Director and Global Head of Risk Management Judy Adams explains our approach to managing risk across the global business.
The business continues to deal with a wide range of risks and uncertainties, which are constantly reviewed and actively managed. The company’s success during this period recognises and reflects the personal contribution made by all our people, who remain at the forefront of our risk management strategy to keep the business safe.
Wider market conditions are shifting in response to the conflict in Ukraine, continuing COVID-19 lockdowns, rising prices and supply chain issues, all of which are contributing to declining market confidence and concerns around project viability.
Consequently, we are preparing the business to respond to these warning signs by maximising conversion and resource utilisation while also refining our strategies that focus on growth areas.
In addition, our diverse strategies around growth markets, key clients and major programmes (which account for over 70 percent of our income), as well as our global footprint and breadth of sector and service offering, continue to help protect us to an extent from this volatility.
However, while not complacent to these realities, we use our strengths to react quickly - as one region or sector slows, we aim to build market share elsewhere - as our recent growth in the US demonstrates. Building capability in these new areas obviously increases our resilience.
As a result of this market volatility, bidding levels being seen are extremely keen. We are also seeing an emerging trend of clients beginning to defer or take work back in-house. As a result, we are tracking these trends, monitoring conversion levels more closely and adapting our strategy and commercial models to suit.
Finally, keeping a close eye on discretionary spend and overhead is always important, but particularly with the current warning signs. Despite signs of challenging times ahead, we continue to invest to keep the business relevant and accelerate activities that align with our strategic objectives.
Challenging markets are also often an early indicator of increased bribery and corruption risk. Our anti-bribery and corruption (ABC) policy and associated guidelines outline our zero-tolerance approach to bribery and corruption and are communicated regularly to our people.
In addition, our people are required to undertake ABC training and complete an annual declaration. This year, our independent ABC hotline has been made available externally to others working with Turner & Townsend, in addition to our people, to allow any concerns to be raised anonymously should they so wish.
We continue to work in joint venture (JV) for certain clients and see this procurement route as a way to satisfy our clients’ broad service requirements. But JV’s do bring both increased contractual and relationship risk.
Therefore, appropriate due diligence is essential when considering such arrangements and decisions on proposed partners and whether to progress an opportunity are taken at Executive Committee level. Given the additional risks involved we have also developed enhanced assurance for our JV programme this year.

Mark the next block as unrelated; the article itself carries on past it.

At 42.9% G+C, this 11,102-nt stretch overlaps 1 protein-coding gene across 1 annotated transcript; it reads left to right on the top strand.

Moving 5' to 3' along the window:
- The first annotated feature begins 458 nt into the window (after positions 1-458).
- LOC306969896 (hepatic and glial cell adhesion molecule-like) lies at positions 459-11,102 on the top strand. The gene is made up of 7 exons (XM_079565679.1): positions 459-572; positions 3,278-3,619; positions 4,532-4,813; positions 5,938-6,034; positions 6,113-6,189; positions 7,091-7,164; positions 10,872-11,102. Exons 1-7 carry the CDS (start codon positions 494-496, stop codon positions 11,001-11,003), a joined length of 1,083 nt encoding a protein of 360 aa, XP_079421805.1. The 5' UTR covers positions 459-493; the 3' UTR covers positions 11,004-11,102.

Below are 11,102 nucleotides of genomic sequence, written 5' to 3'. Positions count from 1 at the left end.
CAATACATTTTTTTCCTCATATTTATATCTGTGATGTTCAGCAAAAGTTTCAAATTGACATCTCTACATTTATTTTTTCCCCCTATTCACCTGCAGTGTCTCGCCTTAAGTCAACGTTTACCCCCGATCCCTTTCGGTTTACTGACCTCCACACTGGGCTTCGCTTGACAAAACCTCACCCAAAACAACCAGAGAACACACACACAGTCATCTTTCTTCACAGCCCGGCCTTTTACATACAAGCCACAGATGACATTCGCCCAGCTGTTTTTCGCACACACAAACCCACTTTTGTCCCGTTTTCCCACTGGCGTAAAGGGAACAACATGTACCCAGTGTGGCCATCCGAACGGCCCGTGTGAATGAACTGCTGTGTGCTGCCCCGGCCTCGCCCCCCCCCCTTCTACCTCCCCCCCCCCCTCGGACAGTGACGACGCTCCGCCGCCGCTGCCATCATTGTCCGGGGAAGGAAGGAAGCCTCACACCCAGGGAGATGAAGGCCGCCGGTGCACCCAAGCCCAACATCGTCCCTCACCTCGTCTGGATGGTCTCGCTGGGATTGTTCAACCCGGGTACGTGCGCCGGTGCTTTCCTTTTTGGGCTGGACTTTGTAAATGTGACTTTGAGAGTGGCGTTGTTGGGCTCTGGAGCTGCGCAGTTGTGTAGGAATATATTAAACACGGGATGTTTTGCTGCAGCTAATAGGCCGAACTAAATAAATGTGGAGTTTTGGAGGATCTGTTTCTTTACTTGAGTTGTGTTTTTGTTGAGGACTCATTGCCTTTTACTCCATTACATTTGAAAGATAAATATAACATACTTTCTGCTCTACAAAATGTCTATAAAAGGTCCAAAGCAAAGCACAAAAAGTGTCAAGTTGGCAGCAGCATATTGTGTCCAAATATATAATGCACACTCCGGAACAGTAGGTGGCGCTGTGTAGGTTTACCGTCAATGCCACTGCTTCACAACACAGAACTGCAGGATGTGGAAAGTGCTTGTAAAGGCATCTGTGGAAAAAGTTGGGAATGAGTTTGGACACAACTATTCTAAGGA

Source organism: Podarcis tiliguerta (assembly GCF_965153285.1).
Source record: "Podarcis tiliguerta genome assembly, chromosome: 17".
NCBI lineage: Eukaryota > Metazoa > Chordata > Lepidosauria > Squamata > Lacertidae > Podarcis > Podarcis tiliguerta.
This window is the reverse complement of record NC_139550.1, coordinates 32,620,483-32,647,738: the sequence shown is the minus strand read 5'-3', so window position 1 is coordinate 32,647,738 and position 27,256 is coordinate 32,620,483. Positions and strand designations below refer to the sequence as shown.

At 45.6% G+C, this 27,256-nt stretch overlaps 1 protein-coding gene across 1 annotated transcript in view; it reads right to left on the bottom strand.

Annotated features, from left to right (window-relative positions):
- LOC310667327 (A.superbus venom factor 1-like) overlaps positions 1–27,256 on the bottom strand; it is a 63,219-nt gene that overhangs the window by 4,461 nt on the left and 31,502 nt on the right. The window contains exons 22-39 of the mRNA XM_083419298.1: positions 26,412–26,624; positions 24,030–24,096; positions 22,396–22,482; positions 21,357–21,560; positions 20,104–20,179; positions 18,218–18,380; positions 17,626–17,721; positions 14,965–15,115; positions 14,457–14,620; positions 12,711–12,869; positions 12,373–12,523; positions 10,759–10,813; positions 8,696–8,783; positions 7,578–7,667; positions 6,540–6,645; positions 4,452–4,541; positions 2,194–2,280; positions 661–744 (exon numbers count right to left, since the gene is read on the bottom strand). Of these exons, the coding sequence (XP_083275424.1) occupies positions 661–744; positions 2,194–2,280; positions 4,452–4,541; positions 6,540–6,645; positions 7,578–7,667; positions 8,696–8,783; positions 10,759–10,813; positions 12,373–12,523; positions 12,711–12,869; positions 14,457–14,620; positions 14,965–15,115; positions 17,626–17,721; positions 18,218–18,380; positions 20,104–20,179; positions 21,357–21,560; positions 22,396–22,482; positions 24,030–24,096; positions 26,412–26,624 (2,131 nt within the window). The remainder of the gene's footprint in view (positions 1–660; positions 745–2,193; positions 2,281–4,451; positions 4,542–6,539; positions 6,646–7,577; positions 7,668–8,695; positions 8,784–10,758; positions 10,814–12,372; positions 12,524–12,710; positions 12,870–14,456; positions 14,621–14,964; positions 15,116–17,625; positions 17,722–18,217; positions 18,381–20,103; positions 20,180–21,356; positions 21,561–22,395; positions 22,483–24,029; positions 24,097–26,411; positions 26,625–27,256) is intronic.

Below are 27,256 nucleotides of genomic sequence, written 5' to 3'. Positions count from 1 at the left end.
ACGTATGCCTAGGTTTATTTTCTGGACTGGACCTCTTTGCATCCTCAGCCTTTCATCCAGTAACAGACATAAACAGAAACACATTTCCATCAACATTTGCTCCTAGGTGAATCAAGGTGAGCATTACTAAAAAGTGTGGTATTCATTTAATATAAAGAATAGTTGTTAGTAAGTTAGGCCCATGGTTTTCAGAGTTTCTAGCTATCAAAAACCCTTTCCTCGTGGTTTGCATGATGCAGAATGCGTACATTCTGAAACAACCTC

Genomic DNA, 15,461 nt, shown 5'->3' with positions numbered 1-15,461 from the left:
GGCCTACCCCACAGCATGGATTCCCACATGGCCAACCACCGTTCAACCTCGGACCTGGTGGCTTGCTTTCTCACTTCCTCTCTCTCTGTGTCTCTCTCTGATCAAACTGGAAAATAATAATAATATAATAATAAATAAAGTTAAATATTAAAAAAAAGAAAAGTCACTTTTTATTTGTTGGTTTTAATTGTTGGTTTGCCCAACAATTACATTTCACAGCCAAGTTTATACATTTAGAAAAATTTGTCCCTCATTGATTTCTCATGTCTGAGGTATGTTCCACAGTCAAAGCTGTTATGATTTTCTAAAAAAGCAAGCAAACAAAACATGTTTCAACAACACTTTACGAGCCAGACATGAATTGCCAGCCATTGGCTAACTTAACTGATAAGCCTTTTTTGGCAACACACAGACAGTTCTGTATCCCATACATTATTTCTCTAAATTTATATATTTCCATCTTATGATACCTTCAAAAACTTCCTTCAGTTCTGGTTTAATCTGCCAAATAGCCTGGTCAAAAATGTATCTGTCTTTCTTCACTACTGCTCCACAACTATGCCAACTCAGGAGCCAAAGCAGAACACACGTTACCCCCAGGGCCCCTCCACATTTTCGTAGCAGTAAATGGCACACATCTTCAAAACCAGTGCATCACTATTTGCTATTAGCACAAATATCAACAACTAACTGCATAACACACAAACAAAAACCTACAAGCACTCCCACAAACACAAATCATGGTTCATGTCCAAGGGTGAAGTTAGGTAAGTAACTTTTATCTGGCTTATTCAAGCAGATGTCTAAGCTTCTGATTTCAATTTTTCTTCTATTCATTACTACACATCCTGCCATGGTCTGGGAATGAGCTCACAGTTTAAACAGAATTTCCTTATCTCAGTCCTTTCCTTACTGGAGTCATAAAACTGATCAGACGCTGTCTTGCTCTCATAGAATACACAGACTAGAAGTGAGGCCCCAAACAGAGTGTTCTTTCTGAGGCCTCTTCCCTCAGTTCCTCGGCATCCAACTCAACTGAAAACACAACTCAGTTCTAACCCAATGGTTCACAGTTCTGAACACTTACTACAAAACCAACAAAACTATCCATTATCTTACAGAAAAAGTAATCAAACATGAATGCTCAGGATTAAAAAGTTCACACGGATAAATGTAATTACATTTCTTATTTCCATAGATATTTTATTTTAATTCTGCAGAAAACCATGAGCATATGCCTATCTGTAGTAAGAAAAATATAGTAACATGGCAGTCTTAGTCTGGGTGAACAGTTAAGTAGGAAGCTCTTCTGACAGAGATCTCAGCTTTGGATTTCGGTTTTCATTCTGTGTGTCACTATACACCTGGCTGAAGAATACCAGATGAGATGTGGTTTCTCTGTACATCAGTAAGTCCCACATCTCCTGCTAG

Our goal is to deepen relationships with our existing clients while targeting new super clients from emerging markets. We want to create a new distinctive client experience, which is supported through transformative service delivery and assurance by our leadership.
To verify we are meeting this objective, we look to harness the power of data, by continuing to deploy our client care app to check performance and act quickly on the results, where necessary.
We are transforming our business and embedding our purpose and our vision across our existing people and our new starters. This is in the clear knowledge that the skills needed today may not necessarily be those needed for the future.
Even beyond our “hot markets”, there is increasing competition for talent at all levels, particularly as we grow in services such as digital. Our human resources team works with operational teams to develop strategies that keep our existing people engaged and productive and that attract new talent to the business.
A key to the longevity of our business is our localisation agenda, which focuses on the power of regional difference across our global activities. This year we have set out our bold commitment to inclusion, and these plans are at the heart of our business response to the need to expand our global talent pool.
Our culture is set at the top, underpinned by policies, processes and training to embed expected behaviours. Every year we assess human and labour risks, with a particular focus on modern slavery. As an ethical business, we are committed to eliminating any form of forced labour or human trafficking across our supply chain and within every aspect of our work with clients.
In March we took the decision to exit the Russian market. While economic sanctions across the globe are a necessity that every organisation needs to navigate, the conflict in Ukraine has been particularly challenging for businesses with a global client base.
As a result, we rescreened our existing client base and supply chain and continue to monitor the situation, reminding our people of this heightened risk and for the need to carry out appropriate due diligence, both pre-and post-appointment.
The number of cyber-attacks globally has also been growing, particularly over the last six to nine months. As a business, we continue to make our systems as robust as possible and ensure our people understand how and where their actions may make us more vulnerable.